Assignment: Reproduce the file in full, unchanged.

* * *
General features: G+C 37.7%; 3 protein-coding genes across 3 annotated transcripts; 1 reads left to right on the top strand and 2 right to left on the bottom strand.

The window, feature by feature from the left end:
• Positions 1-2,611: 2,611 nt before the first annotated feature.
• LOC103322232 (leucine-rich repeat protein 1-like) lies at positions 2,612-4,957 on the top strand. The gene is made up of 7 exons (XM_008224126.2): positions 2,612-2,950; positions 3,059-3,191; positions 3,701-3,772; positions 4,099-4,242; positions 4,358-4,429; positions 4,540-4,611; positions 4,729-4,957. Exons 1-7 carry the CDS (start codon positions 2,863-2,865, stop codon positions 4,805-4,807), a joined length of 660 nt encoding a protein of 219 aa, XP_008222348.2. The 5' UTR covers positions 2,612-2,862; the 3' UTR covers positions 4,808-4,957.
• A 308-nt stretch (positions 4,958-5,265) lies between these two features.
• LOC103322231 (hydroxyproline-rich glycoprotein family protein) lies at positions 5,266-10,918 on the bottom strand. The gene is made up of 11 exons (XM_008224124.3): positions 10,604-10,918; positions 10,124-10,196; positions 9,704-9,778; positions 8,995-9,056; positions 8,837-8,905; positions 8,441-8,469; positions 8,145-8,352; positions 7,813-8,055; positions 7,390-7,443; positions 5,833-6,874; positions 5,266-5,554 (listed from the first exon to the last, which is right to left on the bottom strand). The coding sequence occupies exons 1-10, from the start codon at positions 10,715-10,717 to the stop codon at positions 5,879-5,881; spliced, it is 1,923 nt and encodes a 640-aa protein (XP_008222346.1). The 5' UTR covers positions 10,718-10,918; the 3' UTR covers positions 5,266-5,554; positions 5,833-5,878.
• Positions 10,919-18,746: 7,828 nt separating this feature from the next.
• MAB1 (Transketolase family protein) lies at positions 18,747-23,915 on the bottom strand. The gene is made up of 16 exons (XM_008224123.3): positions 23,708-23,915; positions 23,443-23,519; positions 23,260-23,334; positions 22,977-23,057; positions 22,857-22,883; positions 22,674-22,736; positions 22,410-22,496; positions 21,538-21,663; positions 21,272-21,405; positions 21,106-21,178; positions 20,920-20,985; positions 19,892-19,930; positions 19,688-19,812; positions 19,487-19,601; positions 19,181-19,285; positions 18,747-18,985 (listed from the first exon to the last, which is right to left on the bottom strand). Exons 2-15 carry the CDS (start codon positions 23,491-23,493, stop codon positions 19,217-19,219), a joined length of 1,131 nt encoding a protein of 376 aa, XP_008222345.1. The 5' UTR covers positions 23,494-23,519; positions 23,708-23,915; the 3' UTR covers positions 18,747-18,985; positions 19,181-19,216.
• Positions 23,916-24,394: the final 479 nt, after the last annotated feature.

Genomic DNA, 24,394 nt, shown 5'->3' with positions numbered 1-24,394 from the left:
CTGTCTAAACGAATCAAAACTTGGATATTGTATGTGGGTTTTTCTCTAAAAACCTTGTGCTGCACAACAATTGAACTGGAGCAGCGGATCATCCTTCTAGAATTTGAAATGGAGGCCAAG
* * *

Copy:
General features: G+C 37.7%; 3 protein-coding genes across 3 annotated transcripts; 1 reads left to right on the top strand and 2 right to left on the bottom strand.

The window, feature by feature from the left end:
• Positions 1-2,611: 2,611 nt before the first annotated feature.
• LOC103322232 (leucine-rich repeat protein 1-like) lies at positions 2,612-4,957 on the top strand. The gene is made up of 7 exons (XM_008224126.2): positions 2,612-2,950; positions 3,059-3,191; positions 3,701-3,772; positions 4,099-4,242; positions 4,358-4,429; positions 4,540-4,611; positions 4,729-4,957. Exons 1-7 carry the CDS (start codon positions 2,863-2,865, stop codon positions 4,805-4,807), a joined length of 660 nt encoding a protein of 219 aa, XP_008222348.2. The 5' UTR covers positions 2,612-2,862; the 3' UTR covers positions 4,808-4,957.
• A 308-nt stretch (positions 4,958-5,265) lies between these two features.
• LOC103322231 (hydroxyproline-rich glycoprotein family protein) lies at positions 5,266-10,918 on the bottom strand. The gene is made up of 11 exons (XM_008224124.3): positions 10,604-10,918; positions 10,124-10,196; positions 9,704-9,778; positions 8,995-9,056; positions 8,837-8,905; positions 8,441-8,469; positions 8,145-8,352; positions 7,813-8,055; positions 7,390-7,443; positions 5,833-6,874; positions 5,266-5,554 (listed from the first exon to the last, which is right to left on the bottom strand). The coding sequence occupies exons 1-10, from the start codon at positions 10,715-10,717 to the stop codon at positions 5,879-5,881; spliced, it is 1,923 nt and encodes a 640-aa protein (XP_008222346.1). The 5' UTR covers positions 10,718-10,918; the 3' UTR covers positions 5,266-5,554; positions 5,833-5,878.
• Positions 10,919-18,746: 7,828 nt separating this feature from the next.
• MAB1 (Transketolase family protein) lies at positions 18,747-23,915 on the bottom strand. The gene is made up of 16 exons (XM_008224123.3): positions 23,708-23,915; positions 23,443-23,519; positions 23,260-23,334; positions 22,977-23,057; positions 22,857-22,883; positions 22,674-22,736; positions 22,410-22,496; positions 21,538-21,663; positions 21,272-21,405; positions 21,106-21,178; positions 20,920-20,985; positions 19,892-19,930; positions 19,688-19,812; positions 19,487-19,601; positions 19,181-19,285; positions 18,747-18,985 (listed from the first exon to the last, which is right to left on the bottom strand). Exons 2-15 carry the CDS (start codon positions 23,491-23,493, stop codon positions 19,217-19,219), a joined length of 1,131 nt encoding a protein of 376 aa, XP_008222345.1. The 5' UTR covers positions 23,494-23,519; positions 23,708-23,915; the 3' UTR covers positions 18,747-18,985; positions 19,181-19,216.
• Positions 23,916-24,394: the final 479 nt, after the last annotated feature.

Genomic DNA, 24,394 nt, shown 5'->3' with positions numbered 1-24,394 from the left:
CTGTCTAAACGAATCAAAACTTGGATATTGTATGTGGGTTTTTCTCTAAAAACCTTGTGCTGCACAACAATTGAACTGGAGCAGCGGATCATCCTTCTAGAATTTGAAATGGAGGCCAAG